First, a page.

The first two notebooks I looked at contain material on Schillinger's theory of melody. In notebook one, there is a graphic representation of the melody from Beethoven's "Minuet in G" (see example 1), which is designed to demonstrate relative pitch and rhythm placement in this well-known classic. There are also graphs of the old standards "Smoke Gets in Your Eyes," "Thanks for the Memories," and "Always and Always." These graphs illustrate tessitura, rhythmic duration, and melodic direction as visual (as well as aural) musical phenomena. We didn't use graphs in the course that I took, but I do recall seeing a graph painted onto the blackboard in our classroom in the old Newbury Street building.

Another section of book one deals with the concept of "pitch scales" (see example 2). There are one-unit "scales" that contain no intervals (in other words, one note repeated), two-unit scales with one interval, three-unit scales with two intervals, and so on up to seven-unit scales, including the familiar major and minor scales, the modes, Neapolitan minor, Hungarian, Persian, etc. This demonstrates that both familiar and unfamiliar scales can be created simply by permuting half-step combinations. For example, the major scale can be represented as 2+2+1+2+2+2+1. The altered dominant scale can be represented as 1+2+1+2+2+2+2. The symmetric diminished scale can be represented by 1+2+1+2+1+2+1+2 (see example 3). Any scale can be represented in this way. We constructed unusual scales in class using this method and then derived short pieces from them.

Notebook two explores modulation as a melodic as well as a harmonic event. The material shows how to develop tonic systems that divide the octave by equal intervals. For example, a three-tonic system in major thirds (G, B, E-flat) can create an interesting modulation scenario. That three-tonic system, for example, forms the basis for analyzing the three key centers found in John Coltrane's tune "Giant Steps" (see example 4).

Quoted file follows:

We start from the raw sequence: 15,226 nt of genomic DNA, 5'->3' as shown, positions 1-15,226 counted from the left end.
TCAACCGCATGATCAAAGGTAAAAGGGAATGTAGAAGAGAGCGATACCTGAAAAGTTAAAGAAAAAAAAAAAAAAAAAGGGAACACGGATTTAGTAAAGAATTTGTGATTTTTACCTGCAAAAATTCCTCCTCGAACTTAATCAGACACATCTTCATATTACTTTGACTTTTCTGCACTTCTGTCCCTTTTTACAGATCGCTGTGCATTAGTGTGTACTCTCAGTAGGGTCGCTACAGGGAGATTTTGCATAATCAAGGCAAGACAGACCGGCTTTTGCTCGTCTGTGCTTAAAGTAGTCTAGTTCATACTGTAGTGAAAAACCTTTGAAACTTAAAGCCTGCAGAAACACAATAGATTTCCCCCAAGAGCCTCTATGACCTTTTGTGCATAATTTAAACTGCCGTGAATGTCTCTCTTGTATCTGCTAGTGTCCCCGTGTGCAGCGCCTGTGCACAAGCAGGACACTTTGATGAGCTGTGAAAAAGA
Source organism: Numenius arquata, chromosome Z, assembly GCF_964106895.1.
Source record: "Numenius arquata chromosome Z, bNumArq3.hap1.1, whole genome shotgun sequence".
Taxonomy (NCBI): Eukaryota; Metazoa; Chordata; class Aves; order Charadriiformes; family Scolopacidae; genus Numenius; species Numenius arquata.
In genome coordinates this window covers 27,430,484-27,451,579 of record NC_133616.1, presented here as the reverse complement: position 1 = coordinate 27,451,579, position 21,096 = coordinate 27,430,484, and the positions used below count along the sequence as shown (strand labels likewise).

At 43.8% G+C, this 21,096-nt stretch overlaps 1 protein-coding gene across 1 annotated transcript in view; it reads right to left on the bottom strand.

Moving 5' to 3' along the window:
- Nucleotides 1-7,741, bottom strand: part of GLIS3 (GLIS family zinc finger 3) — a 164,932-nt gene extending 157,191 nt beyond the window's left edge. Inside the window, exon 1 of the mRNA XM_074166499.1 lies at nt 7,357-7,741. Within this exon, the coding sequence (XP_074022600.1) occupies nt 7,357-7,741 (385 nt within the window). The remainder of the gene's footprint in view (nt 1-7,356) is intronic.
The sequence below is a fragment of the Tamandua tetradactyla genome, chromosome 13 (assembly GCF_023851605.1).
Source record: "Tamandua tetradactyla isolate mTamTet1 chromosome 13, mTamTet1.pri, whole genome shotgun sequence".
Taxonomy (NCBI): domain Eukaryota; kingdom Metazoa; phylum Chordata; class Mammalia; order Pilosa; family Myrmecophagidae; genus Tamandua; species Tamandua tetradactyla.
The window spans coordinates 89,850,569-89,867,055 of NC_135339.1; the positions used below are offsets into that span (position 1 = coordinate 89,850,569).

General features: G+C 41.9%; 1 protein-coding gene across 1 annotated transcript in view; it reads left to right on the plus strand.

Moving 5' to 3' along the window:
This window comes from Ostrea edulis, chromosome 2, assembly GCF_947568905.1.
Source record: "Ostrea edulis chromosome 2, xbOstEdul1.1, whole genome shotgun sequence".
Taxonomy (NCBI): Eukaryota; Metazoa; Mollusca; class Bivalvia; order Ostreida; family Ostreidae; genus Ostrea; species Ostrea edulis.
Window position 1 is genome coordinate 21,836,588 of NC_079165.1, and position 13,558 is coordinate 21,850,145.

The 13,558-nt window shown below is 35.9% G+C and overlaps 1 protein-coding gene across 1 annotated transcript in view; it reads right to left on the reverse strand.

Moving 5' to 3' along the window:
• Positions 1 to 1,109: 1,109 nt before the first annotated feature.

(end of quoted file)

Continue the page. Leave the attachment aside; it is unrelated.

Notebook three contains information on harmonic theory. There are mathematical representations of all the possible combinations of two-, three-, and four-part structures. Also included is the concept of the voice-leading "circle" that produces motion between chords in a systematic manner (see example 5). Ascending and descending root motion patterns are also described in mathematical (and therefore permutable) terms. Not only is the familiar cycle 5 (root motion in fifths) explored, but cycles 2, 3, 4, 6, and 7 are also detailed.

In volumes four through seven, additional harmonic considerations are shown and exhaustively examined in numerous musical exercises. The material points out that the familiar Western European system of diatonic harmony is just the tip of the iceberg since, according to Schillinger, any scale can form the basis of a "diatonic" or "symmetric" system from which characteristic intervals and chords may be derived. He taught that any chord could follow any other chord as long as basic voice-leading principles were observed to ensure a musical and performable result.